Last week I was present at the yearly Global Meeting of the Open Education Consortium. The event took place in CapeTown, to celebrate the 10th anniversary of the Cape Town Declaration on Open Education.
To get an impression of which topics are currently in the focus of the open community at this conference, I have categorized the presentations that took place. In total there were 107 sessions (8 panel discussions, 15 action labs and 84 presentations). The distribution among the categories I distinguished was as follows:
The category “Miscellaneous” consists of sessions with a subject that was presented only once (e.g. business models). The categories are not disjunct, so for some presentations I had to judge what category was the best fit. But overall it can be seen that focus is more and more on adoption by (in Rogers’ terms) the early and late majority of teachers. Some presentations in this category also mention access for individual students (self-learners).
The overview of the program provides access to the information of each presentation and the slides that were used. At the time of writing of this post not all slides were made available yet. I expect they will be in the next coming days.
>> Overview program
I was involved in three presentations, each about activities and research I am currently involved in with a focus on the Netherlands:
- Moonshot projects to support Dutch national policy on OER (together with Martijn Ouwehand from TU Delft). About the two flagship projects (that was the right term to use), initiated by the Dutch Ministry of Education to serve as good examples for cross-institutional creating and sharing of OER.
- Connecting OER to teachers via open pedagogy (together with Martijn Ouwehand from TU Delft). Background of and experiences with the toolkit for a workshop aiming at creating awareness on and application of openness in teaching practices for teachers
- Adoption of OER by Educators in Dutch Public Higher Education: A Long and Winding Road or Free as a Bird? (together with Ben Janssen). Presentation about findings and conclusions of the research on practice of sharing and reusing OER that was carried out in Fall 2016. The report is available in Dutch, but contains an English summary
The ROER4D project is nearing its end and the results are increasingly becoming available. The presentation of Cheryl Hodgkinson-Williams (Principal Investigator of ROER4D) titled The adoption and impact of OEP and OER in the Global South: Theoretical, conceptual and methodological framework for the ROER4D project meta-analysis provided an impressive overview of what was accomplished in the 18 case studies that were conducted in ROER4D. Glenda Cox and Henry Trotter presented Understanding lecturer’s adoption of OER: a multi-factorial approach. They have put me on the track of an alternative way to approach the question of broad adoption of OER, where Rogers’ Innovation theory was not sufficient. Unfortunately, I missed the presentation of Catherine Cronin (Openness and praxis: Exploring the use of open educational practices for teaching in higher education) about a similar research on adoption, but a paper of her in IRRODL about her research findings is in press (preprint).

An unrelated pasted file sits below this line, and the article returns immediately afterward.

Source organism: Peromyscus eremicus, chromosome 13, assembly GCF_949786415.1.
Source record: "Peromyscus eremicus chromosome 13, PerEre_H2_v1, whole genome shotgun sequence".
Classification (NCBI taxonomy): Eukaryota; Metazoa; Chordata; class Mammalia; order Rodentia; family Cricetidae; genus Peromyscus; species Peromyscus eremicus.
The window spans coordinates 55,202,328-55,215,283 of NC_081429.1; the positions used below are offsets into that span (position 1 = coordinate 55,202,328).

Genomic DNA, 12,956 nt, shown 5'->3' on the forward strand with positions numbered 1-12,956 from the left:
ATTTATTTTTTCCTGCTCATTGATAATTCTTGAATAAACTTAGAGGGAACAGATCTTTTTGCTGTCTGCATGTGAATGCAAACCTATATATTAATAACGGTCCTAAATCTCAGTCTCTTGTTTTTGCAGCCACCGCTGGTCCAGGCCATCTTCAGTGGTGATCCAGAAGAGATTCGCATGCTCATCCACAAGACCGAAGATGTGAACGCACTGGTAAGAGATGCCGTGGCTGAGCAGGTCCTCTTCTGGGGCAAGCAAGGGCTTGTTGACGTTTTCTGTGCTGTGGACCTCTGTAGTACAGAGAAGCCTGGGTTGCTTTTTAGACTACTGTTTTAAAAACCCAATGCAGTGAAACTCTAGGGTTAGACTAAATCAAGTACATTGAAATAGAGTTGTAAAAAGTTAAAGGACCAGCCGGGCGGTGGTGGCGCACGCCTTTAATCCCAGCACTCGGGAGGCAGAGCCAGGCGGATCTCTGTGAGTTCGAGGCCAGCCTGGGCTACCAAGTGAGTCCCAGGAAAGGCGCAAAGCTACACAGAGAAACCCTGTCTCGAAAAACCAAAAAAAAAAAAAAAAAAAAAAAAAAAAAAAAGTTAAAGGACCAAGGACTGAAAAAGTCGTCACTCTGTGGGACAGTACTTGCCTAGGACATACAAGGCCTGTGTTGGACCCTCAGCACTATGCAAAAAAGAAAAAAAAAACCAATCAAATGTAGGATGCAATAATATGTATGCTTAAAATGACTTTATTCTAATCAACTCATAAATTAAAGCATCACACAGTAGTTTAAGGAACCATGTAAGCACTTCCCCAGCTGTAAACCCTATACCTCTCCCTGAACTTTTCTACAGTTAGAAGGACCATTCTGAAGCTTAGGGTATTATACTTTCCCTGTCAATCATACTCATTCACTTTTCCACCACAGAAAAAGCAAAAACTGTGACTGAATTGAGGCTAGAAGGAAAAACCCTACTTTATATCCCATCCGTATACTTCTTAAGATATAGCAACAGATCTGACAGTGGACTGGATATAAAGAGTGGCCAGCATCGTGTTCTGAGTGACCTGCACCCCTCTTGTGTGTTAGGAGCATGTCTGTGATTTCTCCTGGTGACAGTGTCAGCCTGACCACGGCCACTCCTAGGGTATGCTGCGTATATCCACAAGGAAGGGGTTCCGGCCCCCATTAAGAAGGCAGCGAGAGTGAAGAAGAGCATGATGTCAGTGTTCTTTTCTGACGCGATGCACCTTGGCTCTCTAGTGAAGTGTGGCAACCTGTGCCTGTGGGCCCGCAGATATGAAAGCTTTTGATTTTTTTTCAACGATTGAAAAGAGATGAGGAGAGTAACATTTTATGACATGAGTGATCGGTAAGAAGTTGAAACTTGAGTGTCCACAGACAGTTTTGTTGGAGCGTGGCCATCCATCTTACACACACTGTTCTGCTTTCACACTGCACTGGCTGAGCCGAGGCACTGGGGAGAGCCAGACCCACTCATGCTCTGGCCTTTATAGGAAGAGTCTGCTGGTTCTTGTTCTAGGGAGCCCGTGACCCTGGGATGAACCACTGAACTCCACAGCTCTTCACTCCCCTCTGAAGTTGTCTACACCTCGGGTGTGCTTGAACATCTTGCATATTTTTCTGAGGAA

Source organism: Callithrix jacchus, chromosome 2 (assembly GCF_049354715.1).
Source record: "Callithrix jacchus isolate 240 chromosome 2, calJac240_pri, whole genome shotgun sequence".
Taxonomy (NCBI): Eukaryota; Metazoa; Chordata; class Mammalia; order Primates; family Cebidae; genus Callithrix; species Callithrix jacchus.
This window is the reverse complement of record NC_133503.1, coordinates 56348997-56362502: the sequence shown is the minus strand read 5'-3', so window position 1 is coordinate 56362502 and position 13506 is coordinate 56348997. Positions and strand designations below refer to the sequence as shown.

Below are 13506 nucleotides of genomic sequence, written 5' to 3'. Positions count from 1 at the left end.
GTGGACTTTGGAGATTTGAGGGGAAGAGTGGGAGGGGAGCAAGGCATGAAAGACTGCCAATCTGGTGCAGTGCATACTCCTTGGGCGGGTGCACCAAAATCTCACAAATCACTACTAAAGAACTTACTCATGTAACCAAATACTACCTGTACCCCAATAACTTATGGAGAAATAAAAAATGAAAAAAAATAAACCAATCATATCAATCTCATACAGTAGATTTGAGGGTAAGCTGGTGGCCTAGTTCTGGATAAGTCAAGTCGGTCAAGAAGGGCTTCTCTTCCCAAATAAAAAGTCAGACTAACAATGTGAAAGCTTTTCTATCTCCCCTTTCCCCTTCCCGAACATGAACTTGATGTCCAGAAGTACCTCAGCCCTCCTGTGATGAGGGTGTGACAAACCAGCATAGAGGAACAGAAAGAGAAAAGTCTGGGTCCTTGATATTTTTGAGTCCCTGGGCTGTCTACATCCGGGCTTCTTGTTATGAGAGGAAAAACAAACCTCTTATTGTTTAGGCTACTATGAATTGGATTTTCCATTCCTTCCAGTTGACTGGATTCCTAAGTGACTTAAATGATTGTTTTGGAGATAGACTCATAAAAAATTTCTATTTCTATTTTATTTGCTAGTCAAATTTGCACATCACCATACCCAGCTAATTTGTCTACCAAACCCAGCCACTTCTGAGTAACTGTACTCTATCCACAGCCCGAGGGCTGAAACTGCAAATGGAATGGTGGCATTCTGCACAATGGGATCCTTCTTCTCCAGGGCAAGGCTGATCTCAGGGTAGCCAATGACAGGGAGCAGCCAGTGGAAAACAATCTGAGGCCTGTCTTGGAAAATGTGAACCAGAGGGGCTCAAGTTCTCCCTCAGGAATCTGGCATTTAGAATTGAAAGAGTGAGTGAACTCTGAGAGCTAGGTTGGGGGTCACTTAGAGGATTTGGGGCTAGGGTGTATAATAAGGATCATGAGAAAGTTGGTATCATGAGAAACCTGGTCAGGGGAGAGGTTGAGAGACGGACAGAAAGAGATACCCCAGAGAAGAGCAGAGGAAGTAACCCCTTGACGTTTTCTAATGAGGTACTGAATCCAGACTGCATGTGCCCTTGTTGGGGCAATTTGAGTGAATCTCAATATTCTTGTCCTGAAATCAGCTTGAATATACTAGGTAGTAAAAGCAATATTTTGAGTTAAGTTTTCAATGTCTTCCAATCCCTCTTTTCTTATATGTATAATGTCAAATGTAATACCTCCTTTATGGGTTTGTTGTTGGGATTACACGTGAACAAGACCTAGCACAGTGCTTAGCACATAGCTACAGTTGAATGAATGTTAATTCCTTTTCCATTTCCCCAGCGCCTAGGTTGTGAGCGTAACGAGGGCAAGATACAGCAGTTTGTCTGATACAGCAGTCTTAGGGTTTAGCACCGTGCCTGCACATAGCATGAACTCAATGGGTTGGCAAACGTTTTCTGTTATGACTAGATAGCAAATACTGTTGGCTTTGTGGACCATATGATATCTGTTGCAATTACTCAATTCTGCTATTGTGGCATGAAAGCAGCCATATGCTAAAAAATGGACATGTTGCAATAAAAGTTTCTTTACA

Although all three research projects started from a different perspective, the findings were more or less similar and comparable with our research in the Netherlands. It may be worthwhile to expand on this in the coming period to see how the different perspectives can be joined into one framework to approach the question of how to increase adoption of OER among the early majority of teachers. We had an inspiring discussion with Henry Trotter on this as a start.
It was also good to see that more and more the narrow view on open learning materials is expanded to a broader view on openness, including open infrastructures (with Norway and the Netherlands as two fine examples) and open pedagogy. My opinion “We should be more open about open”, quoted by Tom Caswell already in 2012, is necessary to connect to the early and late majority. The presentations from Rajiv Jhangiani (Pragmatism vs. Idealism and the Identity Crisis of OER Advocacy) and Jamison Miller (The Constraints of Policy: A Critical Discourse Analysis of Open Education Policy in Virginia) hit the nail on the head.
Indications to be more open on open came also from my research project on adoption as was mentioned earlier, and I intend to go deeper into this the next period to find out in more detail how such a connection can be made fruitful. The toolkit Martijn Ouwehand and myself have developed, may support one of the approaches (connect to the core of the teacher).
And finally, the presence and achievements of members of GO-GN was wonderful to experience. Too bad, a virus catched some of them (we call this now the OERHub-virus), so they could only be partially present at the conference. GO-GN has developed into a vibrant community, both online and offline, which was intended at the start of this.
Next year the Global Meeting will take place in beautiful Delft, 24-26 April 2018. I am honoured to be appointed the Program Chair of that Meeting. Glenda Cox, the Program Chair in Cape Town, has set the bar high with an excellent accomplishment!